Personal credit is something you should be familiar with as a business owner. Having good credit, or being “creditworthy,” makes getting financing easier when you need it. But do you know what your business credit report is and how it works?
Business credit is like personal credit in many ways. But they are not exactly the same. They are made up of different data and have different uses.
Here are a few details included in business credit reports:
- Ownership information.
- Financial information.
- Risk scores.
- Liens or bankruptcies.
The credit report procedure begins when a company obtains a federal tax identification number. Unlike consumer credit reports, business credit reports are available to the public.
Business credit represents a company’s creditworthiness. And it can help with financing, acquiring a business credit card, and even doing business with suppliers. Here are some of their distinct differences you should keep in mind.
Your Social Security Number relates to your personal credit history. But the IRS assigns an Employer Identification Number to your business. This distinguishes your company’s identity from you as its owner. Your EIN is associated with your business credit history. Because states are in charge of business registration, companies registered in different states can use the same name. To avoid confusion, the IRS gives EINs that identify U.S. firms. Businesses use their EIN to file taxes, get loans, and get licenses. It is made up of a nine-digit number, like the Social Security number, with the format: XX-XXXXXXX. While sole proprietorships don’t need an EIN for tax purposes, they can still get one to establish business credit. SSNs (and ITINs) can be used for business purposes if you own a business that isn’t required to pay taxes separately from its owner.
Factors affecting credit scores
Payment patterns, credit card usage, loan usage, and other types of credit can impact personal credit reports and scores. Business credit history considers the same financial information as personal credit history. It also includes additional factors such as:
- Vendor credit history.
- Historical data.
- Business size and payment performance.
What determines credit scores? The FICO personal credit score has five major components:
Payment History (35%)
Your payment history to lenders is the most crucial component in a FICO score. The first thing lenders look at is your ability to pay on time.
Amounts owed (30%)
The whole point of working hard to improve your credit score is to borrow money when you need it. You don’t have to be a high-risk borrower because you owe money. But maxing out your credit cards will harm your FICO score.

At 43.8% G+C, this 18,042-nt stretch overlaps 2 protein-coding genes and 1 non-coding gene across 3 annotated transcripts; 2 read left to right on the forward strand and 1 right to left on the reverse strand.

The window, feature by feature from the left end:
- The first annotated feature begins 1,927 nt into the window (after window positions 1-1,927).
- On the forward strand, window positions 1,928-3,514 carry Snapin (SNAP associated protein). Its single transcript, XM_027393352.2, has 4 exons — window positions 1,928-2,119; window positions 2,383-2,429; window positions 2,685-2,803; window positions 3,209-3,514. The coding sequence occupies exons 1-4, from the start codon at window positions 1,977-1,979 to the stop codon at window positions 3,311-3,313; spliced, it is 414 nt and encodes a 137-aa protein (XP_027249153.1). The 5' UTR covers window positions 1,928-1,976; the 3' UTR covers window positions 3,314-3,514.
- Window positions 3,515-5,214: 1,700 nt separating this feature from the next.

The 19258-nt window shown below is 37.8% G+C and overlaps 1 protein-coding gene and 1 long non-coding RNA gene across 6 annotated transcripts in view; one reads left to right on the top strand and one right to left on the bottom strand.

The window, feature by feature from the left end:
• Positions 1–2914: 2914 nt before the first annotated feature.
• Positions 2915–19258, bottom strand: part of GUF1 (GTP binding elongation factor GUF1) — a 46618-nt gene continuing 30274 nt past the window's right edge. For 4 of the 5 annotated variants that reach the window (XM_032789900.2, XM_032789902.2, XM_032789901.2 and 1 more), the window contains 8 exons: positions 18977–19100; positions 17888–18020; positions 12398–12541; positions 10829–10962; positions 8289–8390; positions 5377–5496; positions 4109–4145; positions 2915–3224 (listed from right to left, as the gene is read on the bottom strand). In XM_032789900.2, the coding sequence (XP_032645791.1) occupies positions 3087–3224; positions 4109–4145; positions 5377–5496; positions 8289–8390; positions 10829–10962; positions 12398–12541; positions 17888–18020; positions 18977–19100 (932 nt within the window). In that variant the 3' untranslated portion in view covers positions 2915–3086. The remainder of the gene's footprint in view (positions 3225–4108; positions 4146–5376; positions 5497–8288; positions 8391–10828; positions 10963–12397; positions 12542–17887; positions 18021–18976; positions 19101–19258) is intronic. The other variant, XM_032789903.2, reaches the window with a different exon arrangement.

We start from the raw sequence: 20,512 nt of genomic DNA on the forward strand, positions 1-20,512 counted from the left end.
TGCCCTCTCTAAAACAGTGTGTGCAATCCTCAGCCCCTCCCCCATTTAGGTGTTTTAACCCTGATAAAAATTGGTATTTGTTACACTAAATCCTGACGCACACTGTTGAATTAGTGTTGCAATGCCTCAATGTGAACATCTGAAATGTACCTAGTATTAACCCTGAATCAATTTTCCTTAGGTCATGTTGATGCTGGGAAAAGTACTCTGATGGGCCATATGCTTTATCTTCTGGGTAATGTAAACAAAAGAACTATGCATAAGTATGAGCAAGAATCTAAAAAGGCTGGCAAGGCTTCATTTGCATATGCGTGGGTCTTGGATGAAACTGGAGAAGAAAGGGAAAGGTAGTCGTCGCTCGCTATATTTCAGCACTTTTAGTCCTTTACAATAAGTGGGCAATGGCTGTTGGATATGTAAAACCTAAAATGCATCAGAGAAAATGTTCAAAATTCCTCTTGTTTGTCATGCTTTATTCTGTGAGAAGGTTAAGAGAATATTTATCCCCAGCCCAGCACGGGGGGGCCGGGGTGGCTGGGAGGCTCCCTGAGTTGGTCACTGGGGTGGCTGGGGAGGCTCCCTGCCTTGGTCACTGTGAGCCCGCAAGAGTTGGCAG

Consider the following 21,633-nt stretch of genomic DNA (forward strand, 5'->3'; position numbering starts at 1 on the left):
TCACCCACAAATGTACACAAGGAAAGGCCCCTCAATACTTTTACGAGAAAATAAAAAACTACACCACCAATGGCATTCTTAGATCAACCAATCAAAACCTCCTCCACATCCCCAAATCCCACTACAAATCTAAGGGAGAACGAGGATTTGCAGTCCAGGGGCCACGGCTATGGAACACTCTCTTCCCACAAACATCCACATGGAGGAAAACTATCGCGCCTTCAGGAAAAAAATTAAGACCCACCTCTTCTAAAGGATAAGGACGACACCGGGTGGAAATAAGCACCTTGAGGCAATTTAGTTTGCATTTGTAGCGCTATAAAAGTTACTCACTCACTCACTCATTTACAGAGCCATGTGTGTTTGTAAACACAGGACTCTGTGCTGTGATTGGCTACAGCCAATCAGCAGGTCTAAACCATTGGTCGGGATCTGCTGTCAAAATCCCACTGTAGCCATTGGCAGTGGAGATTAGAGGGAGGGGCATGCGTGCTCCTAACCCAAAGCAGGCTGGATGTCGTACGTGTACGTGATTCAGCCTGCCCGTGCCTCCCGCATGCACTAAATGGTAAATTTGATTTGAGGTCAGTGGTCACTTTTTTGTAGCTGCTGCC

Credit history length (15%)
It takes time to get a strong credit score. In general, the longer a person’s credit history, the higher their FICO credit score.
Credit mix (10%)
There are several types of debt, such as retail cards, credit cards, car loans, etc. FICO cannot establish your credit score unless you have some credit. So, to start (and improve!) your credit score, you must use credit cards and installment loans responsibly.
New credit (10%)
According to FICO, opening many new credit accounts in a short period raises your credit risk. Personal credit scores range from 300 to 850 evaluated by FICO or VantageScore. And business credit ratings are expressed in many ways, depending on the credit reporting institution and index used. An Employer Identification Number (EIN) allows the IRS and credit reporting bureaus to track businesses. If your small business has an EIN, the first step to establishing your score is to register with the following;
Equifax scores your small business credit in a range of 101 to 992 on the Small Business Credit Risk Score for Financial Services. And a range of 101 to 816 on the Small Business Credit Risk Score for Suppliers. They determine credit scores based on: Payment history. The ratio of available credit. Age and size. Demographics. Public records.
Experian’s corporate credit score considers the same elements as Equifax. Experian collects information from lenders and vendors who have extended a credit line or loaned money to your company. They compare it to peers in your sector.
Dun & Bradstreet
The PAYDEX report ranks your business credit based on your company’s:
- one-year payment.
- financial stress scores.
- other data from at least four vendors.
Equifax, Experian, and D&B all generate business credit ratings besides credit reports, with scores ranging from 0 to 100.
Meanwhile, the FICO Small Business Scoring Service (SBSS) examines small business credit and runs from 0 to 300. The higher the number, the more creditworthy the company.
As a business owner, you need to create a distinct credit profile for your company. Lenders will rely on your private credit profile to determine credit risk if you don’t have a business credit profile. This might limit your ability to borrow for your business. Establishing business credit and distinguishing it from your personal credit are crucial steps for the growth of your business. It not only allows more opportunities for your business, but it also provides security for your personal assets, separate from your business.
Business credit might be more difficult to get than personal credit. It’s vital to understand the differences early on to ensure your company’s long-term viability.